Jun 28, 2011

The Blue Notebook - Review

By: Alisha Sethi

‘The Blue Notebook’
By: James A. Levine
206 pp, Orion Books Ltd. Rs.695.
Ages 16 and up.

So you’re in a bookstore browsing through the shelves and all of a sudden you come across a book called ‘The Blue Notebook’. You start to read the synopsis at the back of the book and find out that it’s a journal of a prostitute. Now you can have two kinds of reactions to this. You can either be the kind of person who puts the book back, shaking their head in disapproval at the author’s audacity to write about such a disgraceful topic or you can be the kind of person who goes to themself, “Hey, this could be kind of interesting to read”. If you’re the latter type of person, well then thumbs up to you. You have made a good GOOD choice.

The Blue Notebook is the journal of a teenage prostitute in India called Batuk. The character of Batuk is based on a girl James Levine saw standing outside her “cage” on the Street of Cagues in Bombay, writing in a blue notebook and the image of a literate prostitute gave birth to this novel. Batuk learnt how to read and write while she was still in her village being treated for Tuberculosis; a kind nurse saw her potential and arranged for a teacher to come everyday. Sold into sexual slavery at the age of nine, Batuk firmly believes that she has been blessed with ‘beauty and a pencil’. Her journal is her salvation and her pencil is a way of recording all of fates ugly little twists.  Her journal never lapses into self pity for naïve Batuk has not seen the world outside her ‘nest’ on the Common Street of Mumbai. For her, life just consisted of following Mamaki Brillia and Master Gahil’s ( owners of the brothel) orders on which men and how many to ‘bake sweetcake with’. Sweetcake can be considered and unusual way of describing the activity through which prostitutes earn their bread and butter but as Batuk points out ‘such is the whim of a dramatic soul’.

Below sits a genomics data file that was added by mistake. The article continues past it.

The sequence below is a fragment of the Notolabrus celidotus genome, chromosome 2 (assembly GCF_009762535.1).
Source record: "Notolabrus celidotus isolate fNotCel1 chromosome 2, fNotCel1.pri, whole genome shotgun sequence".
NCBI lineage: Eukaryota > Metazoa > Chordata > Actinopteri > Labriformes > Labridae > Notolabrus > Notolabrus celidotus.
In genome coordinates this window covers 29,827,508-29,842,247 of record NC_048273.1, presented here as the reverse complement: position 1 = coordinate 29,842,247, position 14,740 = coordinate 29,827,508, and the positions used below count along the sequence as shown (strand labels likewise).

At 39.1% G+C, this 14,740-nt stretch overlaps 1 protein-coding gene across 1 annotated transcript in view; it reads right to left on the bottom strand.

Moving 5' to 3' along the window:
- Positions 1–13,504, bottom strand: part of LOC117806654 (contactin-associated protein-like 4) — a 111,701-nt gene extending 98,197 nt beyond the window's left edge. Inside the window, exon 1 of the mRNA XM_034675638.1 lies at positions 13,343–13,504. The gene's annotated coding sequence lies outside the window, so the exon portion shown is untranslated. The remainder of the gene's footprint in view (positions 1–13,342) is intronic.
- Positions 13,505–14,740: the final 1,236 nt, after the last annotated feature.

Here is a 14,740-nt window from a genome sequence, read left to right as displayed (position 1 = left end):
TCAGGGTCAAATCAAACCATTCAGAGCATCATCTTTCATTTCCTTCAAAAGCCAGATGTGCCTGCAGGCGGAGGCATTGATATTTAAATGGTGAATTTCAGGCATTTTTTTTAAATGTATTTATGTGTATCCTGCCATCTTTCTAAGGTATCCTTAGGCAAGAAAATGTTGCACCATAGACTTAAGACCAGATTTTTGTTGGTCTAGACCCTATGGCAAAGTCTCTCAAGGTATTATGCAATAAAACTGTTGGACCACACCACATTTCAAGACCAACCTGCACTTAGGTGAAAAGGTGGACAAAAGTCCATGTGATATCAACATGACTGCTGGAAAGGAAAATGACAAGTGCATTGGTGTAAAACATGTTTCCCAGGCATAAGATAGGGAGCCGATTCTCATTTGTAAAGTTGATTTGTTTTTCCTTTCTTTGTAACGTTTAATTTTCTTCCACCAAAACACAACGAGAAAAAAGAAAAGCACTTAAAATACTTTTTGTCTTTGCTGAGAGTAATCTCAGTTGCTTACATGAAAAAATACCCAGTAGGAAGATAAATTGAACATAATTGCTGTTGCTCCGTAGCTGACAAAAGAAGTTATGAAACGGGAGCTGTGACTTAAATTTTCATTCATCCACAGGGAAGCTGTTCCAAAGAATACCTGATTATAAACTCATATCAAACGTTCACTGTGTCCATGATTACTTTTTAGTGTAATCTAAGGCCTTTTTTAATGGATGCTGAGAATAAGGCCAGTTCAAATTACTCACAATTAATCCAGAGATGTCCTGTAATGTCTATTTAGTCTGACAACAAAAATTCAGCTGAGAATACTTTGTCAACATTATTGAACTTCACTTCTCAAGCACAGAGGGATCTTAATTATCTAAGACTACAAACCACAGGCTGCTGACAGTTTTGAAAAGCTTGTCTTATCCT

For six years her life remained the same but then it takes a turn for the worse. Her beauty and pencil become a curse instead of a blessing and lead her straight into the strangling arms of pain. A pain that no fifteen year old girl could ever imagine waiting for her.

Khaled Hosseini, the author of The Kite Runner has commended Dr.Levine on his masterpiece by calling it a ‘searing reminder of the resilience of human spirit’. Starkly compelling, this book has all the features of an unputdownable book. It inspires and haunts readers in equal measure and I strongly urge you to plunge yourself into this pool of optimism and innocence created by Batuk in the face of unbelievable cruelty. 


Najia Navaid said...

I like the opening :)

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